On September 6, 2007, Dr. Fung saw plaintiff for anemia, asthma and abdominal pain. Tr. 237. On September 13, 2007, plaintiff once again presented to the emergency room with a complaint of abdominal pain, and a pain assessment of eight out of ten, with quivering chin, clenched jaw, uneasy, restless and tense legs, and was squirming and shifting back and forth. For "history of present illness," the record indicates "history of ovarian cysts." Tr. 219. A nursing note asserts that plaintiff stated, "this has nothing to do with Dr. Graber[,] it's my ovaries." Tr. 224. A real-time trans-abdominal ultrasound examination of the pelvis was performed on September 14, 2007, which revealed a "normal sonographic appearance of the female pelvis." Ovaries were normal in size and vascularity. After the ultrasound, plaintiff reported a pain level of ten out of ten. Plaintiff was discharged that day. Tr. 226, 230.
On November 6, 2007, Dr. Fung treated plaintiff for left side abdominal pain, insomnia, anxiety, depression and dyspepsia. Plaintiff complained that the Lexapro was not holding her, and Dr. Fung changed her prescription to Cymbalta, with a reference to a counselor. Dr. Fung continued the Ambien for insomnia and stated that plaintiff was taking Prevacid for dyspepsia. Tr. 231.
A psychiatric evaluation was performed at Community Health and Behavioral Services on November 28, 2007 by Jeanne A. Shapiro, Ph.D. Her diagnosis was bipolar disorder, panic disorder, and adjustment disorder with anxious mood; borderline intellectual functioning; and abdominal problems, knee problems, and back pain. In her medical source statement, Dr. Shapiro opined that "[v]ocationally, the claimant may have difficulty at times adequately understanding and following some instructions and directions well as completing some tasks due to attention and concentration deficits secondary to bipolar disorder and anxiety." Tr. 315-16. "She may have difficulty interacting appropriately with others due to emotional liability. Attending work or maintaining schedule may be difficult given the severity of her psychiatric symptoms. She does not appropriately manage stress." Tr. 315.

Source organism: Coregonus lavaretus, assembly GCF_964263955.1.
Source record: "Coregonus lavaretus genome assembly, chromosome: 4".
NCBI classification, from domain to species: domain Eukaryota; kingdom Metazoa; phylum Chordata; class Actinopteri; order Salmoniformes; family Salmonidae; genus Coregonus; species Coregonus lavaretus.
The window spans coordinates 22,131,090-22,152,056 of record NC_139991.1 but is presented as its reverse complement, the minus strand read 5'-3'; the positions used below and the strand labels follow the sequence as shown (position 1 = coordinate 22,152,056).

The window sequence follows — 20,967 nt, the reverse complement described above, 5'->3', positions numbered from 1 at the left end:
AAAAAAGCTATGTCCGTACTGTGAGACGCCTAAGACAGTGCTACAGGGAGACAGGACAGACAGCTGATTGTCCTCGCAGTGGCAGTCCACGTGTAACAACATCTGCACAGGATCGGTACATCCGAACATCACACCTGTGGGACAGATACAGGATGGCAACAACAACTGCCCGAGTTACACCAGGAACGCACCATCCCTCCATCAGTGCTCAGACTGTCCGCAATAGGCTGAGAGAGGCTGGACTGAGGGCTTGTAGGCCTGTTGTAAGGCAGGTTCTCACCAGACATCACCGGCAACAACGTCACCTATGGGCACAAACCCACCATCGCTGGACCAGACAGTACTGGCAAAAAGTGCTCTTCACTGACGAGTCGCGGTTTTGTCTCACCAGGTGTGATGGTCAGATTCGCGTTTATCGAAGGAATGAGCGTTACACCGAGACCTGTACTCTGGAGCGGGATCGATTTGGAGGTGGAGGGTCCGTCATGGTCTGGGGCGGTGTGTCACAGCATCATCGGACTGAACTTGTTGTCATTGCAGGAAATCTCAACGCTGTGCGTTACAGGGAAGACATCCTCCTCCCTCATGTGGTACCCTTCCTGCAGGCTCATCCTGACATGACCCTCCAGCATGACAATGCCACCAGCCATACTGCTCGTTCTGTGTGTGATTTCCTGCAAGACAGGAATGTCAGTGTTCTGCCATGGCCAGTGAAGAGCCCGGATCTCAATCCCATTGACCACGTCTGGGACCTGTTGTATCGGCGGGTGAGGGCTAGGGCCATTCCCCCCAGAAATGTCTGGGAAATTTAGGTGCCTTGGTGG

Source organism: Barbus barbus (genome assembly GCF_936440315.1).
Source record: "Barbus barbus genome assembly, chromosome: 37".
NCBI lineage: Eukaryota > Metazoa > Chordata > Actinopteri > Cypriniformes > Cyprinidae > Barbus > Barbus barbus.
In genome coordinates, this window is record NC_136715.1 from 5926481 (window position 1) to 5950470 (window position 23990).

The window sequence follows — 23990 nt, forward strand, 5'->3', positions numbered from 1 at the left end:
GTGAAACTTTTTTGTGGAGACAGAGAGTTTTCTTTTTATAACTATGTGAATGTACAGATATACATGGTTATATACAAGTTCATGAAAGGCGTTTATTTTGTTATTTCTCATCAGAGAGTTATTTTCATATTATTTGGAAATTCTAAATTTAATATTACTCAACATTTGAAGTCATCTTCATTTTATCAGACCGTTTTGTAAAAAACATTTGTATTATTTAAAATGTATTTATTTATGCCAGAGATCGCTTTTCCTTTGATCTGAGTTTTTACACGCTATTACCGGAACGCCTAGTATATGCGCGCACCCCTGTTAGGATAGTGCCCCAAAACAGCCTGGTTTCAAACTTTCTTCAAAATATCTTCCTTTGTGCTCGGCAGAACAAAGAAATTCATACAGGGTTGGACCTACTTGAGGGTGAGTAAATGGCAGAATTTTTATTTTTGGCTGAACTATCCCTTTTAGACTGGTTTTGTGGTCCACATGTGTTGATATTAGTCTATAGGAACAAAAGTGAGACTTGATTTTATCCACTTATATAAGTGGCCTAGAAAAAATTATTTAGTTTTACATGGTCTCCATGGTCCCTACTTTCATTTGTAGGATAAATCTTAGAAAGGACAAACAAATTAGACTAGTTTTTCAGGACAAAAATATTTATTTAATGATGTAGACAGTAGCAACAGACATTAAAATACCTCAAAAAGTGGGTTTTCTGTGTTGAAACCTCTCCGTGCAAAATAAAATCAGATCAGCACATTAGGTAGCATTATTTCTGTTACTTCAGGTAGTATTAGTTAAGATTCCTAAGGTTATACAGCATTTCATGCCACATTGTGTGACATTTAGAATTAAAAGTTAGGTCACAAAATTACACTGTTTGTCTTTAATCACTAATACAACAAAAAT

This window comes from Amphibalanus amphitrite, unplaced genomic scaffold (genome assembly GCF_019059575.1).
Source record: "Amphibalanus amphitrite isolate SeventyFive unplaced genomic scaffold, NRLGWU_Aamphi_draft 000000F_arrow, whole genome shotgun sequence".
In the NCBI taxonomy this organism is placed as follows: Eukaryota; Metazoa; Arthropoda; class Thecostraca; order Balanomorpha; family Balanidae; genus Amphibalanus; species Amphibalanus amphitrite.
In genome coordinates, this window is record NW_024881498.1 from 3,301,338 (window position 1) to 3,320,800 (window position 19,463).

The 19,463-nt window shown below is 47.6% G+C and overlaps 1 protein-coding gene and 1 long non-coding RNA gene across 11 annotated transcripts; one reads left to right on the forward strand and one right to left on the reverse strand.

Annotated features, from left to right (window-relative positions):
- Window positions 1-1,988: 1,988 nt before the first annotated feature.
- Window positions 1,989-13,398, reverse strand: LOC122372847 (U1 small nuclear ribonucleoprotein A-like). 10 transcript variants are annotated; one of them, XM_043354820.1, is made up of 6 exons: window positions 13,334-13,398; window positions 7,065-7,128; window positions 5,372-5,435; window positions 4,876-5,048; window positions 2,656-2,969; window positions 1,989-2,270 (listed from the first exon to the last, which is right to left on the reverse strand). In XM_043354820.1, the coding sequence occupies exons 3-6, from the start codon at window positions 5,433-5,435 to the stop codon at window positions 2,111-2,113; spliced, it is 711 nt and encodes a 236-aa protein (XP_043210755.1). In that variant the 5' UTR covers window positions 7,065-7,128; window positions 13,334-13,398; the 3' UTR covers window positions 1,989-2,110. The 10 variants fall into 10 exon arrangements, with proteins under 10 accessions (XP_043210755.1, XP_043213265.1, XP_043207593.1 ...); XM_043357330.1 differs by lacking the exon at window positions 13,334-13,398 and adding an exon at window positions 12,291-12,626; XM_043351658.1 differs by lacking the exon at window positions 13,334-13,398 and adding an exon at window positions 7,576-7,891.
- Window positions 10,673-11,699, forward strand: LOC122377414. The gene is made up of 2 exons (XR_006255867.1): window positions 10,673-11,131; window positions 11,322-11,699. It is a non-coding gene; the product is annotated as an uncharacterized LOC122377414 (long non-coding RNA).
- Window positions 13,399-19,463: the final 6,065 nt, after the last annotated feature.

Kalyani Ganesh, M.D., completed an internal medicine examination of plaintiff on December 4, 2007 at the request of the Division of Disability Determination. Dr. Ganesh diagnosed status post gastric bypass surgery; status post cholecystectomy [gall bladder surgery]; status post exploratory laparoscopy; persistent abdominal pain; asthma; and status post left knee surgery. Dr. Ganesh's medical source statement stated that plaintiff has no gross limitation to sitting, standing or walking, and has a mild to moderate limitation for lifting, carrying, pushing, and pulling. Tr. 320.
A psychiatric review was performed on January 7, 2008 by non-examining psychiatrist Z. Mata, who opined that plaintiff had mild restriction of daily living activities, mild difficulties in maintaining social functioning, and moderate difficulties in maintaining concentration, persistence or pace. Tr. 331. Mata's functional capacity assessment stated that "[e]vidence in file does not support any marked limitations in any of the four basic areas needed for unskilled, entry level work where she would not have to work closely with others." Tr. 337. Plaintiff was treated by psychiatrist Firooz Tabrizi, M.D. from September 8, 2008 through January 29, 2009 for complaints of, inter alia, anxiety and panic attacks, poor sleep, depression, anger, sadness, lack of appetite and frequent crying. Dr. Tabrizi diagnosed generalized anxiety disorder and recommended individual psychotherapy and drug therapy. Tr. 370-78.